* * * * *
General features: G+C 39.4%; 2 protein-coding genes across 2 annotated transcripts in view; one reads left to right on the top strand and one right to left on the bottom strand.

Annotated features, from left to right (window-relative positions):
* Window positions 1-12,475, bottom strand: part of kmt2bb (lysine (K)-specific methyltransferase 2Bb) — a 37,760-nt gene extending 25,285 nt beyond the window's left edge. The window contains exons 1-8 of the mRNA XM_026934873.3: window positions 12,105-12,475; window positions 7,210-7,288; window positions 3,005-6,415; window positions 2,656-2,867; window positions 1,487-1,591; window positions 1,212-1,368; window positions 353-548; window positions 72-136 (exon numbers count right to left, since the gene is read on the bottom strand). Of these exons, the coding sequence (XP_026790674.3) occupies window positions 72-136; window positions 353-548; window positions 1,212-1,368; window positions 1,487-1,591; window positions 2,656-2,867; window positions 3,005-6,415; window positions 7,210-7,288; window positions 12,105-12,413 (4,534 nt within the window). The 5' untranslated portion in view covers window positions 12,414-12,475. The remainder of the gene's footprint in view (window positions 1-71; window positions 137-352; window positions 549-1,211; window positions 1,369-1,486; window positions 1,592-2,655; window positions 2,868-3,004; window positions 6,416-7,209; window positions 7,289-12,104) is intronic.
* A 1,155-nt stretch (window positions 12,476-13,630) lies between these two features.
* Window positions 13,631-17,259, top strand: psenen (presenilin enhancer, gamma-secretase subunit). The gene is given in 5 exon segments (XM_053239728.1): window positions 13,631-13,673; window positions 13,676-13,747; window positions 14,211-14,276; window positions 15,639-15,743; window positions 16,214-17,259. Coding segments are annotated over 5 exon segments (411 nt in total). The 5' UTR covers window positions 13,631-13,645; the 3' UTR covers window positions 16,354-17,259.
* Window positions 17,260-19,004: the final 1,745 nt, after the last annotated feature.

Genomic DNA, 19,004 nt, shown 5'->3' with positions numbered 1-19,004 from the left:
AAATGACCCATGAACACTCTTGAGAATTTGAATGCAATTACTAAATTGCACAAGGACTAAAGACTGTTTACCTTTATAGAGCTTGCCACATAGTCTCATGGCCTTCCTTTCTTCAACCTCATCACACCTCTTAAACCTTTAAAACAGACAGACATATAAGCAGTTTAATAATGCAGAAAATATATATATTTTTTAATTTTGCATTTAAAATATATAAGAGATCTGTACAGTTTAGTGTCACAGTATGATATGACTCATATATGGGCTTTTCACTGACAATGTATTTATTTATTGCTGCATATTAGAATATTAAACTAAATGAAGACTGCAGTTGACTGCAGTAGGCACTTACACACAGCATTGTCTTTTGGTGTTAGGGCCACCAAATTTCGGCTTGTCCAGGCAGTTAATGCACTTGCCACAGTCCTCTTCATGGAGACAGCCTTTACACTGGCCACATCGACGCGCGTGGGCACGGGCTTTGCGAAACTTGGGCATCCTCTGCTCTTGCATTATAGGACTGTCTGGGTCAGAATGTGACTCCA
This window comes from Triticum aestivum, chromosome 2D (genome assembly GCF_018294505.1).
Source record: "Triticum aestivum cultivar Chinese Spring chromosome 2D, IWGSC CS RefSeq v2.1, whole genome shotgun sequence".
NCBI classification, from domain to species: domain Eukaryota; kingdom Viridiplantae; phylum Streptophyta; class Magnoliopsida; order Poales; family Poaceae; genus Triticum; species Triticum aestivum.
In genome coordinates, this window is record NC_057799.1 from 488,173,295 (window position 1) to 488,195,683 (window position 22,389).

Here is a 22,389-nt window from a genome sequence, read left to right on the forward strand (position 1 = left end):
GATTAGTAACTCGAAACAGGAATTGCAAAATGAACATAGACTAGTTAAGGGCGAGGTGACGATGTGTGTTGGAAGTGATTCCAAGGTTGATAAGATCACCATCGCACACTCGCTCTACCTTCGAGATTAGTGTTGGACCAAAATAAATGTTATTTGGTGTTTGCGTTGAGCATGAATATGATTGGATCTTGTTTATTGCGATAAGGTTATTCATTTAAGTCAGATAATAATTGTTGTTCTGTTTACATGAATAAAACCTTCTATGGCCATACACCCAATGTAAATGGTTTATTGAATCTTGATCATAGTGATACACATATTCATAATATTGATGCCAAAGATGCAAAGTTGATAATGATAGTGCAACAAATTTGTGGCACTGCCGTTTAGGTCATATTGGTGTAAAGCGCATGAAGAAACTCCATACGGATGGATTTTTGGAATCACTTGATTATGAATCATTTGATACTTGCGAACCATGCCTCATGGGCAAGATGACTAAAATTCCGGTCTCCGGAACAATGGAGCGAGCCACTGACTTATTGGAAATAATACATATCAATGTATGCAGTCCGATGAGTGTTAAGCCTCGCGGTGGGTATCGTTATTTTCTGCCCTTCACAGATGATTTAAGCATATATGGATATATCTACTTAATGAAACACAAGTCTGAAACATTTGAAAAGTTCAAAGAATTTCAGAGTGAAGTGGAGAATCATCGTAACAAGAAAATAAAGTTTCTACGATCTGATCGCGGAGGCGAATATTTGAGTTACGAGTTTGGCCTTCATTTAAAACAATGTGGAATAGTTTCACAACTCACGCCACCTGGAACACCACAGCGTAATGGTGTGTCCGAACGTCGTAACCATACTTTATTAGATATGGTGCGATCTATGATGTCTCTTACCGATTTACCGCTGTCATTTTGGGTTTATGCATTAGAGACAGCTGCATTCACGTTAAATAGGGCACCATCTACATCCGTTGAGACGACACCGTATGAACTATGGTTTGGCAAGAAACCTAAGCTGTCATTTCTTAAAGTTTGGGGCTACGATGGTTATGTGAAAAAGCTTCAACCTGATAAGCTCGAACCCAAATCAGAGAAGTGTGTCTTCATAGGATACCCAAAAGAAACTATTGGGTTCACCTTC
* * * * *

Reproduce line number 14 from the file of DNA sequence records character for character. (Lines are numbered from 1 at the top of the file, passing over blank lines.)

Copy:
GATTAGTAACTCGAAACAGGAATTGCAAAATGAACATAGACTAGTTAAGGGCGAGGTGACGATGTGTGTTGGAAGTGATTCCAAGGTTGATAAGATCACCATCGCACACTCGCTCTACCTTCGAGATTAGTGTTGGACCAAAATAAATGTTATTTGGTGTTTGCGTTGAGCATGAATATGATTGGATCTTGTTTATTGCGATAAGGTTATTCATTTAAGTCAGATAATAATTGTTGTTCTGTTTACATGAATAAAACCTTCTATGGCCATACACCCAATGTAAATGGTTTATTGAATCTTGATCATAGTGATACACATATTCATAATATTGATGCCAAAGATGCAAAGTTGATAATGATAGTGCAACAAATTTGTGGCACTGCCGTTTAGGTCATATTGGTGTAAAGCGCATGAAGAAACTCCATACGGATGGATTTTTGGAATCACTTGATTATGAATCATTTGATACTTGCGAACCATGCCTCATGGGCAAGATGACTAAAATTCCGGTCTCCGGAACAATGGAGCGAGCCACTGACTTATTGGAAATAATACATATCAATGTATGCAGTCCGATGAGTGTTAAGCCTCGCGGTGGGTATCGTTATTTTCTGCCCTTCACAGATGATTTAAGCATATATGGATATATCTACTTAATGAAACACAAGTCTGAAACATTTGAAAAGTTCAAAGAATTTCAGAGTGAAGTGGAGAATCATCGTAACAAGAAAATAAAGTTTCTACGATCTGATCGCGGAGGCGAATATTTGAGTTACGAGTTTGGCCTTCATTTAAAACAATGTGGAATAGTTTCACAACTCACGCCACCTGGAACACCACAGCGTAATGGTGTGTCCGAACGTCGTAACCATACTTTATTAGATATGGTGCGATCTATGATGTCTCTTACCGATTTACCGCTGTCATTTTGGGTTTATGCATTAGAGACAGCTGCATTCACGTTAAATAGGGCACCATCTACATCCGTTGAGACGACACCGTATGAACTATGGTTTGGCAAGAAACCTAAGCTGTCATTTCTTAAAGTTTGGGGCTACGATGGTTATGTGAAAAAGCTTCAACCTGATAAGCTCGAACCCAAATCAGAGAAGTGTGTCTTCATAGGATACCCAAAAGAAACTATTGGGTTCACCTTC